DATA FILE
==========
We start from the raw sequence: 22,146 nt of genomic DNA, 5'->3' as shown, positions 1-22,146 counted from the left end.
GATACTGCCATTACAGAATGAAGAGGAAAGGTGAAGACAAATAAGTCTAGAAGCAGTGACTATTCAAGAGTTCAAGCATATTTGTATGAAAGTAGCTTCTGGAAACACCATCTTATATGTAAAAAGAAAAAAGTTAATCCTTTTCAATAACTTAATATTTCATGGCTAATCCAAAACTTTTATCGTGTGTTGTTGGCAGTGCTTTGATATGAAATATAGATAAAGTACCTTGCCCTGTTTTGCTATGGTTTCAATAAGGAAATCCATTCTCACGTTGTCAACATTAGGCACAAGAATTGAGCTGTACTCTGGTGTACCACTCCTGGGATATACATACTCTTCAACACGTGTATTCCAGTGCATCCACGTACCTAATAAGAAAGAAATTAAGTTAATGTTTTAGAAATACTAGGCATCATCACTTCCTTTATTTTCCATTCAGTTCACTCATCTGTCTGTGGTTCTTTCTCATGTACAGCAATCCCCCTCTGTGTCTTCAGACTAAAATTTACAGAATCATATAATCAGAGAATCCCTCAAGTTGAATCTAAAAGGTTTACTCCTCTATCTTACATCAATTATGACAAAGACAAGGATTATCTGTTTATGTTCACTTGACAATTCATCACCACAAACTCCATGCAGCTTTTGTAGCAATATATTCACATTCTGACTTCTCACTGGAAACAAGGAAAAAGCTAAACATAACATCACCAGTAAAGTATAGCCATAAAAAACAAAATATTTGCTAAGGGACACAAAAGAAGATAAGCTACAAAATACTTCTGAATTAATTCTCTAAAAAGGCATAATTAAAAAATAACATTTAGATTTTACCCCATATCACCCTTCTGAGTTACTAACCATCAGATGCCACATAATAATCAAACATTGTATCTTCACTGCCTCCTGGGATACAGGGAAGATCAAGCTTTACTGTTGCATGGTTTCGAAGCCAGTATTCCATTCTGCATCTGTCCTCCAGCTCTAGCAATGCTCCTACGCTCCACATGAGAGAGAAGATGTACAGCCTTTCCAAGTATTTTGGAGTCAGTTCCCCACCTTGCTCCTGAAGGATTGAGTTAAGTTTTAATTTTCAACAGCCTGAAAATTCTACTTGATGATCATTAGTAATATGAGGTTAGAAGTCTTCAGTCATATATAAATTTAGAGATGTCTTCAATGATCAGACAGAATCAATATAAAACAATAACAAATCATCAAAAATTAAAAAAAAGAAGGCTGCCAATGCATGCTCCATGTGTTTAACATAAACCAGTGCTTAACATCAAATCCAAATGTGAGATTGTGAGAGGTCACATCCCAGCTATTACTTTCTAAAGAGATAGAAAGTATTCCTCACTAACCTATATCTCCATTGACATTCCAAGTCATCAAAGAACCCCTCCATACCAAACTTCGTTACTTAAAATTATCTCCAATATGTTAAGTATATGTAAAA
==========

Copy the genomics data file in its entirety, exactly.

We start from the raw sequence: 22,146 nt of genomic DNA, 5'->3' as shown, positions 1-22,146 counted from the left end.
GATACTGCCATTACAGAATGAAGAGGAAAGGTGAAGACAAATAAGTCTAGAAGCAGTGACTATTCAAGAGTTCAAGCATATTTGTATGAAAGTAGCTTCTGGAAACACCATCTTATATGTAAAAAGAAAAAAGTTAATCCTTTTCAATAACTTAATATTTCATGGCTAATCCAAAACTTTTATCGTGTGTTGTTGGCAGTGCTTTGATATGAAATATAGATAAAGTACCTTGCCCTGTTTTGCTATGGTTTCAATAAGGAAATCCATTCTCACGTTGTCAACATTAGGCACAAGAATTGAGCTGTACTCTGGTGTACCACTCCTGGGATATACATACTCTTCAACACGTGTATTCCAGTGCATCCACGTACCTAATAAGAAAGAAATTAAGTTAATGTTTTAGAAATACTAGGCATCATCACTTCCTTTATTTTCCATTCAGTTCACTCATCTGTCTGTGGTTCTTTCTCATGTACAGCAATCCCCCTCTGTGTCTTCAGACTAAAATTTACAGAATCATATAATCAGAGAATCCCTCAAGTTGAATCTAAAAGGTTTACTCCTCTATCTTACATCAATTATGACAAAGACAAGGATTATCTGTTTATGTTCACTTGACAATTCATCACCACAAACTCCATGCAGCTTTTGTAGCAATATATTCACATTCTGACTTCTCACTGGAAACAAGGAAAAAGCTAAACATAACATCACCAGTAAAGTATAGCCATAAAAAACAAAATATTTGCTAAGGGACACAAAAGAAGATAAGCTACAAAATACTTCTGAATTAATTCTCTAAAAAGGCATAATTAAAAAATAACATTTAGATTTTACCCCATATCACCCTTCTGAGTTACTAACCATCAGATGCCACATAATAATCAAACATTGTATCTTCACTGCCTCCTGGGATACAGGGAAGATCAAGCTTTACTGTTGCATGGTTTCGAAGCCAGTATTCCATTCTGCATCTGTCCTCCAGCTCTAGCAATGCTCCTACGCTCCACATGAGAGAGAAGATGTACAGCCTTTCCAAGTATTTTGGAGTCAGTTCCCCACCTTGCTCCTGAAGGATTGAGTTAAGTTTTAATTTTCAACAGCCTGAAAATTCTACTTGATGATCATTAGTAATATGAGGTTAGAAGTCTTCAGTCATATATAAATTTAGAGATGTCTTCAATGATCAGACAGAATCAATATAAAACAATAACAAATCATCAAAAATTAAAAAAAAGAAGGCTGCCAATGCATGCTCCATGTGTTTAACATAAACCAGTGCTTAACATCAAATCCAAATGTGAGATTGTGAGAGGTCACATCCCAGCTATTACTTTCTAAAGAGATAGAAAGTATTCCTCACTAACCTATATCTCCATTGACATTCCAAGTCATCAAAGAACCCCTCCATACCAAACTTCGTTACTTAAAATTATCTCCAATATGTTAAGTATATGTAAAA